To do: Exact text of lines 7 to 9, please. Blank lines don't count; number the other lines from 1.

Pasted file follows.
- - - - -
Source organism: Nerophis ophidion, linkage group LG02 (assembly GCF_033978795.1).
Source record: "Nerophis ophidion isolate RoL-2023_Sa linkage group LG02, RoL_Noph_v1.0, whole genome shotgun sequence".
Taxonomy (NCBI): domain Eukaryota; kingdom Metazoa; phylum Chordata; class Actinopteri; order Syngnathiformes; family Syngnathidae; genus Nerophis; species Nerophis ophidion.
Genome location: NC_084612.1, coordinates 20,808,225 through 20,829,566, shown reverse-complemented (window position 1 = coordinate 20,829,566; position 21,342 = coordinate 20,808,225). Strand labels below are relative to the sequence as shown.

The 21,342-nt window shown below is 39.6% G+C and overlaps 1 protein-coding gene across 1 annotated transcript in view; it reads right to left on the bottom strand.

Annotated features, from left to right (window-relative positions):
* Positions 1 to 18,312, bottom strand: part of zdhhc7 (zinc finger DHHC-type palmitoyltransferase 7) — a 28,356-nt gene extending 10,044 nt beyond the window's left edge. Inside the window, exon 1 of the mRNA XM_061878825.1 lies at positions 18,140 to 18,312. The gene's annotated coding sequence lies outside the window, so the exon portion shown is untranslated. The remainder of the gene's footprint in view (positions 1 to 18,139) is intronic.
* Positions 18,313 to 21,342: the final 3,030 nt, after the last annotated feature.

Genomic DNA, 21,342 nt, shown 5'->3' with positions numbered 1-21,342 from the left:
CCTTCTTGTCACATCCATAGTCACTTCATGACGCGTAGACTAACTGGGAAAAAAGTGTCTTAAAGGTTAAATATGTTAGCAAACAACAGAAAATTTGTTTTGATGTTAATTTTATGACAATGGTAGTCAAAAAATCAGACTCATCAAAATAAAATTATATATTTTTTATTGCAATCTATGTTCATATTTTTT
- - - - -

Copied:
* Positions 1 to 18,312, bottom strand: part of zdhhc7 (zinc finger DHHC-type palmitoyltransferase 7) — a 28,356-nt gene extending 10,044 nt beyond the window's left edge. Inside the window, exon 1 of the mRNA XM_061878825.1 lies at positions 18,140 to 18,312. The gene's annotated coding sequence lies outside the window, so the exon portion shown is untranslated. The remainder of the gene's footprint in view (positions 1 to 18,139) is intronic.
* Positions 18,313 to 21,342: the final 3,030 nt, after the last annotated feature.

Genomic DNA, 21,342 nt, shown 5'->3' with positions numbered 1-21,342 from the left: